I watched Xena: Warrior Princess regularly. I like the intricacies of Buffy the Vampire Slayer. I thought Princess Leia was feisty & deserved more screen time. For a while I wanted to be an FBI agent a la Dana Scully.
It’s not ‘just’ pop culture.
I know that science fiction & fantasy fiction isn’t everyone’s cup of tea. As a teenager, I cut my teeth on a lot of speculative fiction. I’m able to recognize now that I have always gravitated towards strong women characters. & I found it much easier to find these faces within the genres of science fiction & fantasy than ‘mainstream’ pop culture.
First of all, let’s acknowledge that the lines between science fiction & fantasy aren’t particularly well-defined. I tend to embrace the term ‘speculative fiction’ for this reason.
Speculative fiction is ripe for the complex characters that I love reading or watching. I like when women are portrayed as multi-dimensional, flawed beings. I like when they are unapologetic about being strong and female. & more often than not, they are fighting against the odds. Speculative fiction lends itself to exploring gender role complexities within the safety of a different world or environment. We can explore non-utopian worlds where we’ve overcome oppressions we experience day-to-day or experience futures and alternate realities that have gotten even scarier.
The kind of strong female characters I sought out should be more available in the mainstream. Why? It’s just media, you might point out…
It is important that we see these scenarios laid out in front of us. This is what the Social Cognitive Theory of Mass Communication is based upon. People learn by watching what others do & won’t do, whether it is interpersonal or media-based. We need to see the outcome – we need to see the benefits laid out for us. We need to see the possibility.
Speculative fiction shows the path between theory and practice.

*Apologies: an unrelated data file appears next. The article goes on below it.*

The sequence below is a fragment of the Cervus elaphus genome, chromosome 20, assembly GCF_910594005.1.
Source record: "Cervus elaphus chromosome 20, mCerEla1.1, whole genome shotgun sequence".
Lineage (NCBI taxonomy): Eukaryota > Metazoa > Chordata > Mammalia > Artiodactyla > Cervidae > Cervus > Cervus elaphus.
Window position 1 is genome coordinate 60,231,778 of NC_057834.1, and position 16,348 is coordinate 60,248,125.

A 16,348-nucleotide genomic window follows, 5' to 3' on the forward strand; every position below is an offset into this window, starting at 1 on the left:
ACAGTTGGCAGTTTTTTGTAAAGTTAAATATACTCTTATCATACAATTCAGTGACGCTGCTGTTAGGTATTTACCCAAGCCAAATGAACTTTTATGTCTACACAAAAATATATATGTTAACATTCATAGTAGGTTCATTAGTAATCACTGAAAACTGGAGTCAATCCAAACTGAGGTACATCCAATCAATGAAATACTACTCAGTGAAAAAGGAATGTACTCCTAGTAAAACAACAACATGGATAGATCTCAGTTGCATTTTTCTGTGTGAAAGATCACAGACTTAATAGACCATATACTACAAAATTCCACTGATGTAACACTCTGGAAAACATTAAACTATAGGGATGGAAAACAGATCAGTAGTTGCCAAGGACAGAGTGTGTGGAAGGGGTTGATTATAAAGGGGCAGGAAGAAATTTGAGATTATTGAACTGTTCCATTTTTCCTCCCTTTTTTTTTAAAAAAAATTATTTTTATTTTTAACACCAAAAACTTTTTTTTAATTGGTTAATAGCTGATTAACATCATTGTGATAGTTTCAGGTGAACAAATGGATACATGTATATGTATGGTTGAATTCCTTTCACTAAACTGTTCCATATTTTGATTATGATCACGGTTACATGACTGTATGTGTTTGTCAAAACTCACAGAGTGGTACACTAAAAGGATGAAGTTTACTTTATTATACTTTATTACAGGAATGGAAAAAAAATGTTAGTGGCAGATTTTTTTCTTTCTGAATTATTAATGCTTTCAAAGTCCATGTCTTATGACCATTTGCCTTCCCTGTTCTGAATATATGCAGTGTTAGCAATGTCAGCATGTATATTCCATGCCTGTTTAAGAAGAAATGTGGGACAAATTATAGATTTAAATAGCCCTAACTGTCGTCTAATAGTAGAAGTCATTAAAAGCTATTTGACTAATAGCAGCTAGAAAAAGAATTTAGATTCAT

This means when you show viewers the existence of a woman president, it means something. When you show a woman standing up to oppression in a male-dominated universe, it means something. Even if the galaxy is far, far away.
5 thoughts on “Why Seeing Women in Pop Culture is Important”
Woot! I love strong female characters! Nancy Drew was the best. THE. BEST.
Great post! Great photo 🙂 I wish I liked fantasy and sci-fi for the reasons you point out…but I just don’t. I get so excited when I see strong and complex female characters in pop culture, and at the same time I feel sad that I should be *that* excited, you know? Like, if I order a pizza, I don’t want to be super grateful that they put sauce and cheese on it. It should just come with sauce and cheese. It’s freakin’ pizza. If it didn’t come with sauce and cheese, they would say “sauce & cheese free” or something, because those two ingredients are a *part* of pizza (I know, I’m using the worst food metaphor for all of us).
So the world, and all it’s stories…they have women in them. They just do. Women are a part of the world and all it’s stories. It’s really not too much to ask.
Thank you Allison! You are one of my favourite characters. xo
I feel sad that we feel that excited as well. I don’t want to be grateful for sauce & cheese, either. There’s so much more to it! Thank you for understanding, even if sci-fi/fantasy isn’t your thing 🙂
I would like to add to the list: Pipi Longstocking, the Bowler from Mystery Men, Emma Peel from the Avengers (the ’60-ies show, please), and any and all of the chicks (good and bad) from Firefly. Any strong no bullshit women and girls kicking ass, really. Also the ladies from Whip It, for not kicking ass, but having gumption.
Love your additions! Such sass.